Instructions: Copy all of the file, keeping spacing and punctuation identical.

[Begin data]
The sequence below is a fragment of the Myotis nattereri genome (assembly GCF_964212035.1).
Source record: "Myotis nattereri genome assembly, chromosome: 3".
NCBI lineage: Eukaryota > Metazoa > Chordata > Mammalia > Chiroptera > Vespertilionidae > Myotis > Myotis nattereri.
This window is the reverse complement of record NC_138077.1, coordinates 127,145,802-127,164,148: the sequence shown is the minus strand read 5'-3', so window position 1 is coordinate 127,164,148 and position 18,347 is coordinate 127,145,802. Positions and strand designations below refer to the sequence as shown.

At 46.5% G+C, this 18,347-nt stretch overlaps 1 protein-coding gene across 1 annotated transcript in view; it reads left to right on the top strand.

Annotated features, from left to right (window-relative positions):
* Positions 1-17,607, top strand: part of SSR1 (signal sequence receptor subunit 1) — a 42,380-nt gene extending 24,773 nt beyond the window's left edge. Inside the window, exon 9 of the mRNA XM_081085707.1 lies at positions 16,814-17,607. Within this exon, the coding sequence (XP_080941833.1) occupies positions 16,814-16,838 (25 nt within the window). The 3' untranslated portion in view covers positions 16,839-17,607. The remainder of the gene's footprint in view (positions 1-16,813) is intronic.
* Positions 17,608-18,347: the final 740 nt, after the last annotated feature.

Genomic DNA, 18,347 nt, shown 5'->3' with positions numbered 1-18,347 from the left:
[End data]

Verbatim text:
The sequence below is a fragment of the Myotis nattereri genome (assembly GCF_964212035.1).
Source record: "Myotis nattereri genome assembly, chromosome: 3".
NCBI lineage: Eukaryota > Metazoa > Chordata > Mammalia > Chiroptera > Vespertilionidae > Myotis > Myotis nattereri.
This window is the reverse complement of record NC_138077.1, coordinates 127,145,802-127,164,148: the sequence shown is the minus strand read 5'-3', so window position 1 is coordinate 127,164,148 and position 18,347 is coordinate 127,145,802. Positions and strand designations below refer to the sequence as shown.

At 46.5% G+C, this 18,347-nt stretch overlaps 1 protein-coding gene across 1 annotated transcript in view; it reads left to right on the top strand.

Annotated features, from left to right (window-relative positions):
* Positions 1-17,607, top strand: part of SSR1 (signal sequence receptor subunit 1) — a 42,380-nt gene extending 24,773 nt beyond the window's left edge. Inside the window, exon 9 of the mRNA XM_081085707.1 lies at positions 16,814-17,607. Within this exon, the coding sequence (XP_080941833.1) occupies positions 16,814-16,838 (25 nt within the window). The 3' untranslated portion in view covers positions 16,839-17,607. The remainder of the gene's footprint in view (positions 1-16,813) is intronic.
* Positions 17,608-18,347: the final 740 nt, after the last annotated feature.

Genomic DNA, 18,347 nt, shown 5'->3' with positions numbered 1-18,347 from the left: